Day 1 – The 23rd Sedona International Film Festival: Born to Rewild

The numbers are staggering. More than 1,200 films were submitted for consideration. Just over 160 films were selected. And now, it’s official. The 23rd Sedona International Film Festival, set among the magnificence of the Sedona red rock mountains in Arizona, begins today, and will continue until Sunday, February 26.

Last evening saw an event at Sedona Performing Arts Center that served as a special introduction to the film festival. Actors Ed Asner and Valerie Harper joined colleague and friend, Academy Award winner Cloris Leachman for ‘Cloris on Comedy: An Evening with Cloris Leachman,’ where the duo proudly presented Leachman with the Sedona International Film Festival Achievement Award.

As a special salute to the actress/comedian of stage, film and television, two films with appearances from Cloris Leachman will be shown at the festival during the week. The newly released comedy/drama, The Comedian with Robert DeNiro is tomorrow, Sunday February 19, 6pm at Sedona Performing Arts Center, while the Mel Brooks 1974 classic comedy, Young Frankenstein will be shown later in the week on Tuesday, February 21, 3:10pm at Sedona Harkins 2.

As for today, films will be running from 9am this morning, beginning with the documentary The Million Dollar Duck and the engrossing French drama based on a true story, Fanny’s Journey, and concluding this evening with the Canadian production of the Hindi spoken drama, Under The Same Sun.

In addition to the Saturday films, officially heralding the opening of the 2017 Sedona International Film Festival will be a live performance from three-time Grammy Award-winner, Bruce Hornsby in concert with his band The Noisemakers. The performance starts tonight, 7pm at Sedona Performing Arts Center.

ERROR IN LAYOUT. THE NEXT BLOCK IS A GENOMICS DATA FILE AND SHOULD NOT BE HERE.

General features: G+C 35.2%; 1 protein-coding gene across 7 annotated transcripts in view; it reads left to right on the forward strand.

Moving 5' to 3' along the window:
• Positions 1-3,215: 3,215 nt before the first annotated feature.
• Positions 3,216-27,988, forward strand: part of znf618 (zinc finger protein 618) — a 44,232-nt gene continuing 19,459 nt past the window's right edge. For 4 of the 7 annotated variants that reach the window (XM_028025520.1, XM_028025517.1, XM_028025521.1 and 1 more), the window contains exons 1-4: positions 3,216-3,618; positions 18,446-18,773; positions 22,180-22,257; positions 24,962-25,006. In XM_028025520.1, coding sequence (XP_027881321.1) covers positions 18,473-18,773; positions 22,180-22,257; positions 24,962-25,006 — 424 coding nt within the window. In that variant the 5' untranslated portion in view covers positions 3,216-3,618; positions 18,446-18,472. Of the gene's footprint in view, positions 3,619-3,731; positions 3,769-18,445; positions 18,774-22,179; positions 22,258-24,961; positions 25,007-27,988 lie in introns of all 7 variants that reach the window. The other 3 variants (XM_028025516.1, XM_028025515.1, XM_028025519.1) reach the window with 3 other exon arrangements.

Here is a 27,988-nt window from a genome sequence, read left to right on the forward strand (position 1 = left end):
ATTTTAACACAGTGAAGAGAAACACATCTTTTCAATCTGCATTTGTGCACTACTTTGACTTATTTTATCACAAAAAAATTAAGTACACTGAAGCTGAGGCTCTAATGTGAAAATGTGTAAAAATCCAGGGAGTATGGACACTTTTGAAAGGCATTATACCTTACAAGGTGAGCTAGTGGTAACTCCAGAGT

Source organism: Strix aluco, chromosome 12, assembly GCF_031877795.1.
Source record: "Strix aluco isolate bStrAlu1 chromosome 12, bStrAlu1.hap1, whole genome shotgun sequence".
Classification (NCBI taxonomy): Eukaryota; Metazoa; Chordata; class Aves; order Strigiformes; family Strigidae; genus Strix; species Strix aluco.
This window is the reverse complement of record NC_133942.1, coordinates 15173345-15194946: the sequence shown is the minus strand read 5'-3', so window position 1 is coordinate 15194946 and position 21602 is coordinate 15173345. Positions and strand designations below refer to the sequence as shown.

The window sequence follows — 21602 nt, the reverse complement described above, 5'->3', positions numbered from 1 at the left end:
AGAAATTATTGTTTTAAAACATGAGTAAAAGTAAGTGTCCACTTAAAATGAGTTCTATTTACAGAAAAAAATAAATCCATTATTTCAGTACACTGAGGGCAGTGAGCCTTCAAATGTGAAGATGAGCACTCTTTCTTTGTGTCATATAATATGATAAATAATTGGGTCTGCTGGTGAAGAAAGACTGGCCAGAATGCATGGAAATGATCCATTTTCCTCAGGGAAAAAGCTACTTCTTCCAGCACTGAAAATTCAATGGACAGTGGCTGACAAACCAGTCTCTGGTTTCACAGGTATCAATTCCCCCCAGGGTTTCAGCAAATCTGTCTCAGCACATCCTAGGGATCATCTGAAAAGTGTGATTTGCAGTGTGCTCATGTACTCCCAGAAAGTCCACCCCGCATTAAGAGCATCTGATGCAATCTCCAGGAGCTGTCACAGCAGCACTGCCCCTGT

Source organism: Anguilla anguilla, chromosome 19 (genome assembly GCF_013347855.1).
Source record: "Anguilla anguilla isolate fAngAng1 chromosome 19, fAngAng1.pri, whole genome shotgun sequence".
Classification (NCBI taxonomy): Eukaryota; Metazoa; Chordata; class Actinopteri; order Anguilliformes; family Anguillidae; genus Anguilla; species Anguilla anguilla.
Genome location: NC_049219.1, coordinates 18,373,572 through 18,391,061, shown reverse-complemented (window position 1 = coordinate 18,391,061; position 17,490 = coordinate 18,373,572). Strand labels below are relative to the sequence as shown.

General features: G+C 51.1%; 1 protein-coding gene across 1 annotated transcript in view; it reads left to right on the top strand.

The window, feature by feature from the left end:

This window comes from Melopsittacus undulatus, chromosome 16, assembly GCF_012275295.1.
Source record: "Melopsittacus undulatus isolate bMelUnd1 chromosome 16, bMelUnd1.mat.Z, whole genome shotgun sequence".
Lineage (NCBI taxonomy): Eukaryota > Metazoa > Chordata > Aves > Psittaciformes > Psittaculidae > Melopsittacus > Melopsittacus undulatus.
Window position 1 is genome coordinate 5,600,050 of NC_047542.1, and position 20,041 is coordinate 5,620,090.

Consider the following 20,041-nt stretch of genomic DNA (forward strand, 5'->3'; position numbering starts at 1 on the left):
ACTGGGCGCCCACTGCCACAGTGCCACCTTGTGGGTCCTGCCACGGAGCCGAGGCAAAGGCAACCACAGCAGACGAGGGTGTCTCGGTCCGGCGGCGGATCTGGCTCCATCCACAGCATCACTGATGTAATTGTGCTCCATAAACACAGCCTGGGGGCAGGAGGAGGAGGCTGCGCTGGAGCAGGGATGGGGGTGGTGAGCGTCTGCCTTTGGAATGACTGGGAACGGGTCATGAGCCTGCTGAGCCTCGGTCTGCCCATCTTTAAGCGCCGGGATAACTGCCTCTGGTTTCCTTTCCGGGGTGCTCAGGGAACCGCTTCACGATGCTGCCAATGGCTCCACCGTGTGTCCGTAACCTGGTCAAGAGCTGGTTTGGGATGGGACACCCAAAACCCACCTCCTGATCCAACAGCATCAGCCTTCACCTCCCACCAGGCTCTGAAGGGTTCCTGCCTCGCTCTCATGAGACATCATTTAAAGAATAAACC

Each day throughout the festival, in addition to highlighting daily events, this column will also take a closer, more analytical look at certain films of particular interest that should not be overlooked. Today’s film of interest comes from local Sedona filmmaker Bryan Reinhart, Born to Rewild.

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Born to Rewild is a fifty-five minute documentary that invites audiences to accompany TrekWest adventurer John Davis on a five thousand mile journey from Mexico, across the United States, and up as far as the Canadian border.

The idea,” John explains during the opening moments, “is we need a continental wildlife corridor, a continental habitat connection, spanning islands, rocky mountains and adjacent deserts and grasslands.” As the film successfully points out, roads and development are closing in on America’s wildland, trapping wild animals in areas and habitats far too restrictive.

In North America,” John continues, “we’ve done a good job of protecting islands of habitat. We’ve protected national parks, national wildlife refugees, wilderness areas. These are all good things. it’s great that we’ve protected these places, but they’re too small. They’re too isolated. And unless habitats are connected, over the long term, they will loose species.”